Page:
When I was growing up, I'm pretty sure that none of the parents I knew grappled with the "good cop, bad cop" dilemmas of modern-day parenting.
In my neighborhood, everyone's dad was the bad cop. Moms, on the other hand, were always a pushover. The only time moms were scary was when they threatened to rat you out and tell your dad when you did something wrong. For a little kid, the scariest words in the English language have got to be, "Go to your room and wait until your father gets home! You're going to be in big trouble then, Mister!"
When you're only 6 years old and someone is calling you "Mister," it's a pretty safe bet that you're very close to getting your ass spanked.
Sitting alone in my room like a death row inmate waiting for my father to come home, I'd always contemplate how I could make a break for it. Should I run away? How would I survive? How far could I make it with only a Mighty Mac jacket, two Kit-Kat bars, and $1.27 in pennies? Dammit, I needed a reference guide. Where the hell was my copy of "From the Mixed-Up Files of Mrs. Basil E. Frankweiler" when I needed it?
By the way, is there any greater children's book than "From the Mixed-Up Files of Mrs. Basil E. Frankweiler"? To this day, whenever I'm near the Metropolitan Museum of Art, I think back wistfully of Claudia and Jamie hiding in the restroom, bathing in the fountain, and sleeping on antique beds. In my opinion, this is the greatest children's literature book of all-time (ranking just slightly ahead of "Jonathan Livingston Seagull," "To Kill a Mockingbird," "James & the Giant Peach," and the entire Encyclopedia Brown series.)
What the hell was I talking about again? Oh yeah...good cop/bad cop.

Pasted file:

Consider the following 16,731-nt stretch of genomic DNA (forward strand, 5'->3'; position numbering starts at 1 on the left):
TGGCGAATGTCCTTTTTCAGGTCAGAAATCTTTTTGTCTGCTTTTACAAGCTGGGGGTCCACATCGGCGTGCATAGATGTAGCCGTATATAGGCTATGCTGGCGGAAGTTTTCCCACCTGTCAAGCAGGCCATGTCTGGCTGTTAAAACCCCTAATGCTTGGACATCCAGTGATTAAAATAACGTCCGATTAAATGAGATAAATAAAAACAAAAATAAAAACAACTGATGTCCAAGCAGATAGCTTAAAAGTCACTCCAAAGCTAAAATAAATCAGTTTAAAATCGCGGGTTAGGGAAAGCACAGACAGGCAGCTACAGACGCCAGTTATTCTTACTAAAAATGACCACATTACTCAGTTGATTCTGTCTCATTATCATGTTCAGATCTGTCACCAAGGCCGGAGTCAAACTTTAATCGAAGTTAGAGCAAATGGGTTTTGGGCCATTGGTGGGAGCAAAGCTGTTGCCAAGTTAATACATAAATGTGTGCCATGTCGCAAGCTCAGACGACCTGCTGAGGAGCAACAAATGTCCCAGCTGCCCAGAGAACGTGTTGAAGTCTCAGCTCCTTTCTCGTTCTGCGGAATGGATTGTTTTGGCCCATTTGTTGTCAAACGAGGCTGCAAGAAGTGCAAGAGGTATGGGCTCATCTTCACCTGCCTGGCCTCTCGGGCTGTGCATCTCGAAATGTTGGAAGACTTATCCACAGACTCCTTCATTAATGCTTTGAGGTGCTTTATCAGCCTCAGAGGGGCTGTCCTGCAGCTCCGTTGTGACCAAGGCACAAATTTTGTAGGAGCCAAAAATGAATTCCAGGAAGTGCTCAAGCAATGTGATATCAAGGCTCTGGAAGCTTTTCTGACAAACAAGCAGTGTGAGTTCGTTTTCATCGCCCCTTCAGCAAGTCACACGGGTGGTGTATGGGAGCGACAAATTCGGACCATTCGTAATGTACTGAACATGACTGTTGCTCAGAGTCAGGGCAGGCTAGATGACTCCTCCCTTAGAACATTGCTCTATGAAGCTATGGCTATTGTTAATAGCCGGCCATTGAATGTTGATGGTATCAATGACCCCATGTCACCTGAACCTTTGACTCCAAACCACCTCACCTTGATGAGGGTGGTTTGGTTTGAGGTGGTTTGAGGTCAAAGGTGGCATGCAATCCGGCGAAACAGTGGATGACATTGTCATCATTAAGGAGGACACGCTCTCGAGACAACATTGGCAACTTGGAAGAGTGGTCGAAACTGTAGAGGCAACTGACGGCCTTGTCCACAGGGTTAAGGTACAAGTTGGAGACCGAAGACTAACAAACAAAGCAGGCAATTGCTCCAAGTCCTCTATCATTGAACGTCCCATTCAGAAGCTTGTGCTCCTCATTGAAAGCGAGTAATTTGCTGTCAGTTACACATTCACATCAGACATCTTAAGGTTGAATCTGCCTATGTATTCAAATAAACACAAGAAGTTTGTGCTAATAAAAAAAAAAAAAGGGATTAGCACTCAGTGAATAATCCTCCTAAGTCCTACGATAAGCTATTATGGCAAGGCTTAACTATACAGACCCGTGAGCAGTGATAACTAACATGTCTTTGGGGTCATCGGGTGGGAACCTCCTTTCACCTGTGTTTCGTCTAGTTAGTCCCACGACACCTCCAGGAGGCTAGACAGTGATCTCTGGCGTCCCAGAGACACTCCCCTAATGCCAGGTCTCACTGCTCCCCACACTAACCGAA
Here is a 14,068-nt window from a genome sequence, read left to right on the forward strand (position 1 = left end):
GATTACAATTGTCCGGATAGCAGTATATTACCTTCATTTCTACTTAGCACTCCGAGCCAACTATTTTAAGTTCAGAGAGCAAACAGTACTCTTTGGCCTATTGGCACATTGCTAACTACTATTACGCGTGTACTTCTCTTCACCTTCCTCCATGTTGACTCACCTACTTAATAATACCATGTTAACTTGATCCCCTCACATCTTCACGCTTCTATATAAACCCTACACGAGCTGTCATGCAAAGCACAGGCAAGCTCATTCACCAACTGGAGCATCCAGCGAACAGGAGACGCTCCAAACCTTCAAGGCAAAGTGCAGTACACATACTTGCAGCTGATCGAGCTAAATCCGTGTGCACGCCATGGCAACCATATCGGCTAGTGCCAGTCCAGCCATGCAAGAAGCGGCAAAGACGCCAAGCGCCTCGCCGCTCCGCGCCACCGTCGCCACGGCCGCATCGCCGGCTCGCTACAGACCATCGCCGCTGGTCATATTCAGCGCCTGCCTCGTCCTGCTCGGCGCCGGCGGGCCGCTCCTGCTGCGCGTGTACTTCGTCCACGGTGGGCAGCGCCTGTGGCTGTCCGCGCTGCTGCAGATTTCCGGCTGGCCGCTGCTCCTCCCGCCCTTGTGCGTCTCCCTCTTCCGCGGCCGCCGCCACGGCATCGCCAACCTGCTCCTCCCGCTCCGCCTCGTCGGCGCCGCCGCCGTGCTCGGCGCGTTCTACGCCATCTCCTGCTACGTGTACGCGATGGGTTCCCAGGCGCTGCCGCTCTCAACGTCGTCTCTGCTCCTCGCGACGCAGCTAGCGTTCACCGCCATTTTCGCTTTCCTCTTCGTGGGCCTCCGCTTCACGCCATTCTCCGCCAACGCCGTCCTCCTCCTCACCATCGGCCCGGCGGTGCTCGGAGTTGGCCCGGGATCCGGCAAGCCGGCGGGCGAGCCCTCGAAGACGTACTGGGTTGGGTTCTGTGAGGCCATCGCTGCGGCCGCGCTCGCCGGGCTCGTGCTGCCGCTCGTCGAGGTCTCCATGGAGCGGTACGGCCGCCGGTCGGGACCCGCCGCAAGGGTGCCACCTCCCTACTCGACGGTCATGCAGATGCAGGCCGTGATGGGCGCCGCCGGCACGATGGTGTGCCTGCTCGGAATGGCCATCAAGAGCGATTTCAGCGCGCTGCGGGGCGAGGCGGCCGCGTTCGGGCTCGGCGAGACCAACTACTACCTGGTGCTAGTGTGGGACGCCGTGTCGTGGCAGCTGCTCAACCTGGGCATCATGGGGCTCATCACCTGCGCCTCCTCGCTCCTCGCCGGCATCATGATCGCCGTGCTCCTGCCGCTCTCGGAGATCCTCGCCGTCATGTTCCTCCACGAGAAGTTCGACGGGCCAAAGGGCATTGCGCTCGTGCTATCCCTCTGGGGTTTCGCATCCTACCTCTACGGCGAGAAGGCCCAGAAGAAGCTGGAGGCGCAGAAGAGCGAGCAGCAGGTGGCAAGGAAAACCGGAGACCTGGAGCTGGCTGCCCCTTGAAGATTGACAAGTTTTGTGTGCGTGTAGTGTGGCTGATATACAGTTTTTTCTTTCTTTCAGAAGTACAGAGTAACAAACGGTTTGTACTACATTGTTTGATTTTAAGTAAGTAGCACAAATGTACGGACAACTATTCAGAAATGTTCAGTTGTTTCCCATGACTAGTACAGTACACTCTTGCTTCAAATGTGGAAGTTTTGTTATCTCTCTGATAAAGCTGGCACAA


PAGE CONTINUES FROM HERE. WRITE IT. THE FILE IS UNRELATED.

As most of you know, the Peanut is in the throes of her terrible twos. Don't get me wrong. She's still a wonderfully sweet child who can light up a room with her laughter. However, there are other moments when she will throw tantrums like a young John McEnroe and I start wondering if it's not too late to stick her in a box marked "Return to Sender."
The worst aspect of dealing with the Peanut when she throws a tantrum, refuses to get in her stroller or simply must have a cookie by any means necessary? Well, someone's got to be the Bad Cop.
Now, we often hear about the many trials and tribulations of the modern-day parent. It's become apparent that no serious discussion of parenting today is complete unless we talk about the work/life balance, the Mommie Wars, the emergence of SAHDs, or the changing gender roles among today's parents.
Hell, I think it's great that these discussions are taking place. We're so darn enlightened, aren't we?
But to tell you the truth? You want to know my REAL problem right now?
I don't want to be Bad Cop!
It's not that I don't want to be a disciplinarian when it comes to the Peanut. I'm a firm believer in discipline and there's no way in hell that I'm going to raise a spoiled child. It's just that I'd much rather be "Mr. Fun Guy." I hate being the Bad Cop.
But I realize that it's not fair to my wife for her to be the bad cop so I'm perfectly willing to share the responsibilities also. The funny thing is that she doesn't like the job either. As usual, we've discussed this openly with one another and we both feel it's imperative that we put up a united front. Therefore, any time the Peanut starts acting up, we'll often find ourselves in an amusing game of "Bad Cop, Bad Cop." Sometimes, it's pure comedy. It's like the toddler version of "Serpico." Everyone's a bad cop.
I don't know. Sometimes, I think instead of playing Good Cop or Bad Cop, we should just play Tough Cop. Maybe I'll start a series of parenting books based on the philosophical tenets of Dirty Harry. Can you imagine? Every time Peanut starts acting up, I'll squint my eyes, reach for my water pistol, and say, "Go ahead, punk. Make my day!"
It could work, right? Anyway, how do you folks handle the division of discplinary duties?